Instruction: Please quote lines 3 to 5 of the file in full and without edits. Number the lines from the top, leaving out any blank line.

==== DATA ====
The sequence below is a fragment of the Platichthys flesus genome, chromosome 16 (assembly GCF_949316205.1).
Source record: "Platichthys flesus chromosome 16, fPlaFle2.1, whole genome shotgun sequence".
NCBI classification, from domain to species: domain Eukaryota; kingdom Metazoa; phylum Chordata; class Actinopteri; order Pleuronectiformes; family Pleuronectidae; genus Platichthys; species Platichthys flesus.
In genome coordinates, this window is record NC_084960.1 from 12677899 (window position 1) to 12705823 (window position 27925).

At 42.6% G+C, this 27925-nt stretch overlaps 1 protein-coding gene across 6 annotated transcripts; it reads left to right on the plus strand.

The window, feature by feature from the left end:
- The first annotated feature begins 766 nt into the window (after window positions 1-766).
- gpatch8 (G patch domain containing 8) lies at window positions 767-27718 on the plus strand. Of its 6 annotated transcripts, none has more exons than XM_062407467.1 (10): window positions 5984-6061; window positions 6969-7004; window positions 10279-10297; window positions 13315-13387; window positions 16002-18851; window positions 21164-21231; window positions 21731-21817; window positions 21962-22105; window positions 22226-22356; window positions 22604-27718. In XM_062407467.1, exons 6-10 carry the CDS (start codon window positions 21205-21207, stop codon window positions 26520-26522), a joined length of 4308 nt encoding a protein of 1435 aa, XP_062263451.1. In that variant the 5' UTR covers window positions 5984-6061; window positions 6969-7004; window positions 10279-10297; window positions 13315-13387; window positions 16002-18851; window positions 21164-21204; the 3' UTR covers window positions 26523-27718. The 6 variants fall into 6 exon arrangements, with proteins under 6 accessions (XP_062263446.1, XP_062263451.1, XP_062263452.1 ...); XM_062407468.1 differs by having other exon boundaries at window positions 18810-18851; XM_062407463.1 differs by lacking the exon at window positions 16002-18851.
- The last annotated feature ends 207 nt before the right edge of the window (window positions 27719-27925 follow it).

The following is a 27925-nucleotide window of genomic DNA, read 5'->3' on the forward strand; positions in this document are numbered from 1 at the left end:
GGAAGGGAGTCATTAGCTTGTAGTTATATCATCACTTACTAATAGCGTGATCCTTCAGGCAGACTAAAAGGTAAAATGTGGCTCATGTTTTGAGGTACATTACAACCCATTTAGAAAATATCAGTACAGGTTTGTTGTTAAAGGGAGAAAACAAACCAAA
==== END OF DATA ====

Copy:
NCBI classification, from domain to species: domain Eukaryota; kingdom Metazoa; phylum Chordata; class Actinopteri; order Pleuronectiformes; family Pleuronectidae; genus Platichthys; species Platichthys flesus.
In genome coordinates, this window is record NC_084960.1 from 12677899 (window position 1) to 12705823 (window position 27925).

At 42.6% G+C, this 27925-nt stretch overlaps 1 protein-coding gene across 6 annotated transcripts; it reads left to right on the plus strand.